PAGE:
It really is.  You don’t have to read this now.  Unless you’re curious about what I’m talking about.  But at the end, you’ll go back to the title and think, “They guy was right.  I didn’t have to read this.”  Of course, by then, it’ll be too late.  I am trying to be helpful here, but I’m not sure I have been.

Steven Wright, one of my all-time favorite comedians, who if you don’t know him – or even if you do – is a kind of surrealistic joke teller.  Steven’s off-center perspective appeals to my Sense of the Absurd.  And my other senses don’t mind him either.  Though their enthusiasm pales before my Sense of the Absurd, who for the life of it cannot understand why my other senses are not bigger fans. 

MY SENSE OF THE ABSURD:  Who do you like better?

MY SENSE OF SMELL:  Henny Youngman.


MY SENSE OF SMELL:  He smells funnier.

How do you argue with that?

Steven Wright does jokes like, “I have a friend who’s a disc jockey, and when he walks under a bridge, you can’t hear what he’s saying.”  He said, “There’s a convenience store near my house, it says ‘Open 24 hours.’  I went down there, and the guy was closing up.  I said ‘I thought you were open 24 hours.’  He said, ‘Not in a row.’”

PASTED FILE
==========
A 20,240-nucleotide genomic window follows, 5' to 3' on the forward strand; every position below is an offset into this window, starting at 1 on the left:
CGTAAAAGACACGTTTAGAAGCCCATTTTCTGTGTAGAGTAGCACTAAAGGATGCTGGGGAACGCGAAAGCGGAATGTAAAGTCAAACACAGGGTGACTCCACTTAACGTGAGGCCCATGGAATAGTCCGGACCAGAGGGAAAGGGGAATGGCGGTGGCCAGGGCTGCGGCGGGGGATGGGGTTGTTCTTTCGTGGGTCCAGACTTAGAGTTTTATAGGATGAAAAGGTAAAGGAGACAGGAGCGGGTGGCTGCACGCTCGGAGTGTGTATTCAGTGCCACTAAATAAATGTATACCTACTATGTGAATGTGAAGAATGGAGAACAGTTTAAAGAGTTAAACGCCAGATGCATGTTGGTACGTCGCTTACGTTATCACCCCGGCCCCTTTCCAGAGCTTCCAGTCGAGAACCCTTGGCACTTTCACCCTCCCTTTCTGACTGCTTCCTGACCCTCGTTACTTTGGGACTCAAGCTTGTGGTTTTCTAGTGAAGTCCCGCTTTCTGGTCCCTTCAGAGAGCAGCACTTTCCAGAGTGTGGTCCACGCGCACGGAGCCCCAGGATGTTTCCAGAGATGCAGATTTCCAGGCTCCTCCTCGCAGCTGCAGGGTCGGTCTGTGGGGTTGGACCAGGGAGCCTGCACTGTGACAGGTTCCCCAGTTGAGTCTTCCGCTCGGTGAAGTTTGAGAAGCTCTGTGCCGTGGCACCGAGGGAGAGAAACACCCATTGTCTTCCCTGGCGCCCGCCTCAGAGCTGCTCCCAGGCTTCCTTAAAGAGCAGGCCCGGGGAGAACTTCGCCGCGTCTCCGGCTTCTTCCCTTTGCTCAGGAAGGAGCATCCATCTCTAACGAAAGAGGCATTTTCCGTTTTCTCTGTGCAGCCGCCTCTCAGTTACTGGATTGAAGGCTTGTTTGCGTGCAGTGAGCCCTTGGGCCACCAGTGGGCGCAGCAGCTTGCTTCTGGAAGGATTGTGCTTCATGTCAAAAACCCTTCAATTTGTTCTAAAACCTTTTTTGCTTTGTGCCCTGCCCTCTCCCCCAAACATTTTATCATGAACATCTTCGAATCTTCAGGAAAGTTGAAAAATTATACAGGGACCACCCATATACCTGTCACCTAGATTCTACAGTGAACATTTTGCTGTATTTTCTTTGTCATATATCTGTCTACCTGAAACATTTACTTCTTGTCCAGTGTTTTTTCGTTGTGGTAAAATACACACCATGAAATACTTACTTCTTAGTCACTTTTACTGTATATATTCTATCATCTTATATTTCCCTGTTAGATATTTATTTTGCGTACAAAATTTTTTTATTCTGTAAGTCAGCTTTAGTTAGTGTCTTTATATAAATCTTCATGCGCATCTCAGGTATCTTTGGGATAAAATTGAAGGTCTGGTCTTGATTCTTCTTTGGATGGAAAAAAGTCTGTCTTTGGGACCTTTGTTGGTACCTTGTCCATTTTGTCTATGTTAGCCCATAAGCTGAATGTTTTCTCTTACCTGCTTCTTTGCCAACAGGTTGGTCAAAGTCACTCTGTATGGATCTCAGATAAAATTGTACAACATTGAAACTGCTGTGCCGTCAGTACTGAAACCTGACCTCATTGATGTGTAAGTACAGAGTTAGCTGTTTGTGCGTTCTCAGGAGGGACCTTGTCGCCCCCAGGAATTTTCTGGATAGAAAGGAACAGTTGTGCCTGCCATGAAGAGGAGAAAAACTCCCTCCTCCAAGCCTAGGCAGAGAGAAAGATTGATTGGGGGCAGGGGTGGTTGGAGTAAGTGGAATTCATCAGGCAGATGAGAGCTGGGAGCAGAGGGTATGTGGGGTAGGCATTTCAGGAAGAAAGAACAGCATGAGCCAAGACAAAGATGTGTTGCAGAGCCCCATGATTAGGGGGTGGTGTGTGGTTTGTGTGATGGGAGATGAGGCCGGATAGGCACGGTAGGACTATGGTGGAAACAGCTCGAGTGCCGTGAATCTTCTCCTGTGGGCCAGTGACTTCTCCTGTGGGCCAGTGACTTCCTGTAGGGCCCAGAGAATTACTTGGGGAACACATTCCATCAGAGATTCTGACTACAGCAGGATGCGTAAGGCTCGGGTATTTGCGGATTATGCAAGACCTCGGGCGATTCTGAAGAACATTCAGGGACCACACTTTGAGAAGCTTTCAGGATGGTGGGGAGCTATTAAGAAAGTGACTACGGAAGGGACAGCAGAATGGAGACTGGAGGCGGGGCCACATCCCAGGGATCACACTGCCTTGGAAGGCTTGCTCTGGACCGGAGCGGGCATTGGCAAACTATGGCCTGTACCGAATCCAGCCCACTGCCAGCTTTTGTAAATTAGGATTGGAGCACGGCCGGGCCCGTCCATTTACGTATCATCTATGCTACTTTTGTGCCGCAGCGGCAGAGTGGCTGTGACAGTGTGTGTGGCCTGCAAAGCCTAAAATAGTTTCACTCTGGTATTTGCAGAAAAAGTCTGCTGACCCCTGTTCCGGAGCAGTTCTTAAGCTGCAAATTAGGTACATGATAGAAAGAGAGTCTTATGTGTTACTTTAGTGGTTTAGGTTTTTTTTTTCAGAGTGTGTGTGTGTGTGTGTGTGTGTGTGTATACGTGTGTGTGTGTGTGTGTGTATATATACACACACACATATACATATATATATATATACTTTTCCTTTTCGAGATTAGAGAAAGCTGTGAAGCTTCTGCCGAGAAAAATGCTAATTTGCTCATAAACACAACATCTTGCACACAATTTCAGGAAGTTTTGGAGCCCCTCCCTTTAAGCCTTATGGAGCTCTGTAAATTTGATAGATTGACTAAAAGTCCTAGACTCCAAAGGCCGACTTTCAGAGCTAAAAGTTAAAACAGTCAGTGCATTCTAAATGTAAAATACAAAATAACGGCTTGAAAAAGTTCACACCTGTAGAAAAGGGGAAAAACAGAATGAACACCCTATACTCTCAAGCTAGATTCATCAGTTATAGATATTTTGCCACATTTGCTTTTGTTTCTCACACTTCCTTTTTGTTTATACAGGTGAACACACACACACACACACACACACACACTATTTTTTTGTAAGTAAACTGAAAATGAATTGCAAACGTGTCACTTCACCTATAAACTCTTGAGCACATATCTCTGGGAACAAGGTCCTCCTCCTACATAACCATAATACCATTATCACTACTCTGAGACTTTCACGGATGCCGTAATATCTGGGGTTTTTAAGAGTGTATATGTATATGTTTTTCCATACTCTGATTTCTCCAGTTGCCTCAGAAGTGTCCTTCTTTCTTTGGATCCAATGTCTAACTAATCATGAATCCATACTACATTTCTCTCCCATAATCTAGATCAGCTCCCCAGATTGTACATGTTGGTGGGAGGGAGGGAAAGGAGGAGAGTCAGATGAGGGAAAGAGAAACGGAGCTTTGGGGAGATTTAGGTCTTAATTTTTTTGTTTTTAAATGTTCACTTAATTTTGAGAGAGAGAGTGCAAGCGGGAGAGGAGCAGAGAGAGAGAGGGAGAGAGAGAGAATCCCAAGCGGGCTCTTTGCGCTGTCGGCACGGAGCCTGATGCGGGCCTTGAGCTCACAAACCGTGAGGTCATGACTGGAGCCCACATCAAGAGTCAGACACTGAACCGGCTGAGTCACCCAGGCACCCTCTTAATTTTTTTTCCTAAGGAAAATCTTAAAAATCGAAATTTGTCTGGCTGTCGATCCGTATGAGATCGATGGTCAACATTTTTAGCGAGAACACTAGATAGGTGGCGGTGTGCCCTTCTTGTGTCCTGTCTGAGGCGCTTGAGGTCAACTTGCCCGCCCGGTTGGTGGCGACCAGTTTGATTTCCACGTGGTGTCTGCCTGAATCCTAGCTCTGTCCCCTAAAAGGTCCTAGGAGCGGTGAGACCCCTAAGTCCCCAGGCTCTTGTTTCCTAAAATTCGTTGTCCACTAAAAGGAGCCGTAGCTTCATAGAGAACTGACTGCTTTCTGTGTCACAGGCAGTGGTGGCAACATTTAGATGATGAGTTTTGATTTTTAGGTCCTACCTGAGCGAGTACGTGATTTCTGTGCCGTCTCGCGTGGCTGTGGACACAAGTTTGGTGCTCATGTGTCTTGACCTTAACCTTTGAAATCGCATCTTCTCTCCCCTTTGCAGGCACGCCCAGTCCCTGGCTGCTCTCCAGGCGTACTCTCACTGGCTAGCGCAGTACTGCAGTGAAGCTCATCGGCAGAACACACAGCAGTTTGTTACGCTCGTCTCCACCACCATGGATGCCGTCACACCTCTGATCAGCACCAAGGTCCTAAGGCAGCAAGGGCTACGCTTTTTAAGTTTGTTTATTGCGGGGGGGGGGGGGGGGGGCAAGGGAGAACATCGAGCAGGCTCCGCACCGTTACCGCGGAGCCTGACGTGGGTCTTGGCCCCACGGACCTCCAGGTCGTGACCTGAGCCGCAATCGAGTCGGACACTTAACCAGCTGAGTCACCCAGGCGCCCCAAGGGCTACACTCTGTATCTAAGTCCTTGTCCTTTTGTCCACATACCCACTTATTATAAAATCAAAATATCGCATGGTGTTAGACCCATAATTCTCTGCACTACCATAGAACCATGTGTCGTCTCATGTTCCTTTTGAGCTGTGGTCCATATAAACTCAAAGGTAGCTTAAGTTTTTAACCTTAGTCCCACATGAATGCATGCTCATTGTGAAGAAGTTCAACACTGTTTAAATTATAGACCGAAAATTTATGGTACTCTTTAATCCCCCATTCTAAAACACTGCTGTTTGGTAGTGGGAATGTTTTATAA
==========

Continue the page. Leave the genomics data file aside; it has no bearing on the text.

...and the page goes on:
Steven Wright also said, “You can’t have everything.  Where would you put it?”  And finally, “Sponges grow in the ocean.  That kills me.   I wonder how much deeper the ocean would be if that doesn’t happen.”  

Which gives you a small sampling of his style.  (I love it.  Though when we went to a concert, my companion for the evening fell asleep.)